It is relevant to remember that the richest 10% of Americans now own 84% of all stocks; and almost half of all Americans own zero stocks. The poorest Americans and the youngest Americans are almost entirely frozen out of the stock market entirely.

Economist Corrado Gini developed a formula for measuring economic inequality that is called the Gini coefficient. Look at the development of inequality in the graph below from 1980 and see how it tracks with the increasing CEO pay in the graph above.

Ineffective Reforms (Again)

An additional carrot for the executives and other shareholders: buybacks are taxed less than if the profit was distributed by dividend. For an excellent geek level explanation see Joe Hughes writing for the Institute on Taxation and Economic Policy.

The current proposals to reign in buybacks focusses on a transaction tax on buybacks, so that the tax on buybacks would come closer to the tax on dividends. But as Hughes points out there has been a 1% tax transaction tax since January 2023 under the Inflation Reduction Act, and it’s not slowing the buybacks down at all. “Despite the excise tax taking effect on January 1st, it does not appear that buybacks are slowing. In fact, the early evidence looks like 2023 could be another marquee year for buybacks”.

Hughes believes the excise tax on buybacks would need to be approximately 10 to 12 percent so that buybacks were taxed the same as dividends (tax parity).

Biden is proposing to raise the 1% to 4%.

This will raise tax revenue of an estimated $237 billion, very welcome, but do nothing to stop the buybacks. This reform is focusing on a secondary aspect. Executives are not going to stop having the corporation buy their shares even if the tax were the same as if the money was paid out by dividends. There are other benefits to the buyback: executives will still get the cash for their shares and at a peak value; the fewer shares in the market, the higher the value of the remaining shares.

Note, that in 2017 Congress removed that exception for performance pay so that all pay above $1 million would not be tax deductible. According to a study by Lisa De Simone, Charles McClure, and Bridget Stomberg in Contemporary Accounting Research, that removal did nothing to stop the skyrocketing executive pay. Another naïve assumption: that the executives care about how much tax a company will pay on their dazzling compensation. And that major shareholders care. Money managers for equity/hedge funds and pension funds don’t care about outrageous executive pay as long as those executive strip out all possible profit in buybacks and dividends to pad the money managers own lucrative commissions.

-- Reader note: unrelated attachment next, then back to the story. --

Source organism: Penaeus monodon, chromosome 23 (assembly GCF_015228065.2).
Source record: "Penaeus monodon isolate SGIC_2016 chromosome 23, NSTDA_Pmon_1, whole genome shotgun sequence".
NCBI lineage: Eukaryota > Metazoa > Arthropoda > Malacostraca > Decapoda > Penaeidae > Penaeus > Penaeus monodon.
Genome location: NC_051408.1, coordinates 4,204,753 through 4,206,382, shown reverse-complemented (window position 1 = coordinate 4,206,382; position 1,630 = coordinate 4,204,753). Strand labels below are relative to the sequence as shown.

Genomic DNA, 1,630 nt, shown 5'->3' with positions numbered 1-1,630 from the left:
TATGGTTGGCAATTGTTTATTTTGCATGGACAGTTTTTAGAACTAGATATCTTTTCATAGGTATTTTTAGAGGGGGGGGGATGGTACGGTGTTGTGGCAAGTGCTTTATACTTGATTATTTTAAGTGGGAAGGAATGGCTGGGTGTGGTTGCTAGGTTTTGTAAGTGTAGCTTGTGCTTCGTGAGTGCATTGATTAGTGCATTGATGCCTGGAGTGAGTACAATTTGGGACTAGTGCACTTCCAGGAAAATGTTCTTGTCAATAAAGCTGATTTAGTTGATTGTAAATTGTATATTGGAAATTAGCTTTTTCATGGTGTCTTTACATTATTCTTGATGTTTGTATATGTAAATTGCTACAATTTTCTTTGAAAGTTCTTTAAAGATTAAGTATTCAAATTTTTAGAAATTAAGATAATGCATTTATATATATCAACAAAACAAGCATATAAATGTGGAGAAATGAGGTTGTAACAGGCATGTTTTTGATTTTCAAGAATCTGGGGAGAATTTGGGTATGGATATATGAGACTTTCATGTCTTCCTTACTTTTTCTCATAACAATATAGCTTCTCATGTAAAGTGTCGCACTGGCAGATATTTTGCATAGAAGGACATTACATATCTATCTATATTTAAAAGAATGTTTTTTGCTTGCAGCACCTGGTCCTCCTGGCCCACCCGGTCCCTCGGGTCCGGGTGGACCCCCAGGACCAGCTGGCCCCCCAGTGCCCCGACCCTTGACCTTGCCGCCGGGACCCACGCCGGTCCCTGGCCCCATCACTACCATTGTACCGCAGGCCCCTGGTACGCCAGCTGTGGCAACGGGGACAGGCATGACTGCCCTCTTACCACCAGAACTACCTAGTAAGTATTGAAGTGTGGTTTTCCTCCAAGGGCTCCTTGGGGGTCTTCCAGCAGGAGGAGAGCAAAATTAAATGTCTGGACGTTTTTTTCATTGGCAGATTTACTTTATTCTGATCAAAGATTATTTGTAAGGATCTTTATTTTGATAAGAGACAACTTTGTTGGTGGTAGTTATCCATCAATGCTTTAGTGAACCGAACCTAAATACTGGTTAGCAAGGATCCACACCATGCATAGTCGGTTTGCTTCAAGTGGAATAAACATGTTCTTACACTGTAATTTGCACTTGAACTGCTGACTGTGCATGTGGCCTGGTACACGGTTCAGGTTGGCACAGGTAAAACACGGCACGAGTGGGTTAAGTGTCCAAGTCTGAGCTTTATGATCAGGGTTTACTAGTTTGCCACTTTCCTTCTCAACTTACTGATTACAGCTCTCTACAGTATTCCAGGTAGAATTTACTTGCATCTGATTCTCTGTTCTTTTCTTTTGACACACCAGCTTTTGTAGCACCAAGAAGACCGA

The first reform should be to eliminate insider trading and prohibit the corporation from purchasing executive shares. But the other equally or more important concern is that, more of this profit be shared with the workers whose labor has produced it — just as it was in the past.

Sarah Anderson, Sam Pizzigati and Brian Wakamo, writing for The Institute for Policy Studies, noted that with the Lowe’s buyback of $13 billion last year, the company could have given each of its 325,000 employees $40,000. Instead, worker median pay fell 7.6 percent to $22,697.

And note that paying the buyback amount to the workers would not decrease the share dividends. In the year of that buyback, according to analyst Mark Roussin, Lowes increased its dividend.

But, at present, there is no consciousness in the voting public that a greater share of corporate profits could easily be given to workers without raising prices or affecting lucrative dividends—and so make America fair again.

Acknowledgements: Header image by Gerd Altman from pixabay

CEO pay and Gini Coefficient graphs: Economic Policy Institute

Jan D. Weir is a retired trial lawyer who has advised international corporations, banks, accounting firms and Lloyds of London that insured auditors. He has taught business law at the University of Toronto, and is the co-author of a text on business law (available on KOBO). He discusses how the superrich have been using unrecognized methods for the upward transfer of wealth since the 1980s in the tax, corporate and banking areas on https://janweirlaw.medium.com/, and Twitter@JanWeirLaw.



Jan D Weir

Retired trial lawyer, has taught Business Law at the University of Toronto, Author, text on business law @JanWeirLaw